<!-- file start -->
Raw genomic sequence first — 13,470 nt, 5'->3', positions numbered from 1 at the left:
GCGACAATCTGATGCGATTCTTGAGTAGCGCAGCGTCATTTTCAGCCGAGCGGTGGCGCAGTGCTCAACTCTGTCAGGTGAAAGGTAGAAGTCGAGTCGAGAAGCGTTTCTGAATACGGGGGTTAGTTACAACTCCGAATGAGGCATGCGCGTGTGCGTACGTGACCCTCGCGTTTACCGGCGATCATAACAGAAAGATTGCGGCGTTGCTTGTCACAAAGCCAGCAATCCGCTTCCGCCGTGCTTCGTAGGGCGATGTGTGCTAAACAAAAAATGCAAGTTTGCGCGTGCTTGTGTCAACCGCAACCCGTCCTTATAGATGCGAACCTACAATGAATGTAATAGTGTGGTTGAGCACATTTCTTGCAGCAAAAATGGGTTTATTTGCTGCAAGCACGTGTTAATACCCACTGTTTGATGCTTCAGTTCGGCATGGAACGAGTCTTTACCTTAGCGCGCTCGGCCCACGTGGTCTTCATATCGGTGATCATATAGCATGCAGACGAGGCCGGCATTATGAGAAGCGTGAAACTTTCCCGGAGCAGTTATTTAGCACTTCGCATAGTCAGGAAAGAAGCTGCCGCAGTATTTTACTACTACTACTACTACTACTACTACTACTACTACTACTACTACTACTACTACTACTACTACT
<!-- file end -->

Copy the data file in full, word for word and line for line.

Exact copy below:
Raw genomic sequence first — 13,470 nt, 5'->3', positions numbered from 1 at the left:
GCGACAATCTGATGCGATTCTTGAGTAGCGCAGCGTCATTTTCAGCCGAGCGGTGGCGCAGTGCTCAACTCTGTCAGGTGAAAGGTAGAAGTCGAGTCGAGAAGCGTTTCTGAATACGGGGGTTAGTTACAACTCCGAATGAGGCATGCGCGTGTGCGTACGTGACCCTCGCGTTTACCGGCGATCATAACAGAAAGATTGCGGCGTTGCTTGTCACAAAGCCAGCAATCCGCTTCCGCCGTGCTTCGTAGGGCGATGTGTGCTAAACAAAAAATGCAAGTTTGCGCGTGCTTGTGTCAACCGCAACCCGTCCTTATAGATGCGAACCTACAATGAATGTAATAGTGTGGTTGAGCACATTTCTTGCAGCAAAAATGGGTTTATTTGCTGCAAGCACGTGTTAATACCCACTGTTTGATGCTTCAGTTCGGCATGGAACGAGTCTTTACCTTAGCGCGCTCGGCCCACGTGGTCTTCATATCGGTGATCATATAGCATGCAGACGAGGCCGGCATTATGAGAAGCGTGAAACTTTCCCGGAGCAGTTATTTAGCACTTCGCATAGTCAGGAAAGAAGCTGCCGCAGTATTTTACTACTACTACTACTACTACTACTACTACTACTACTACTACTACTACTACTACTACTACTACT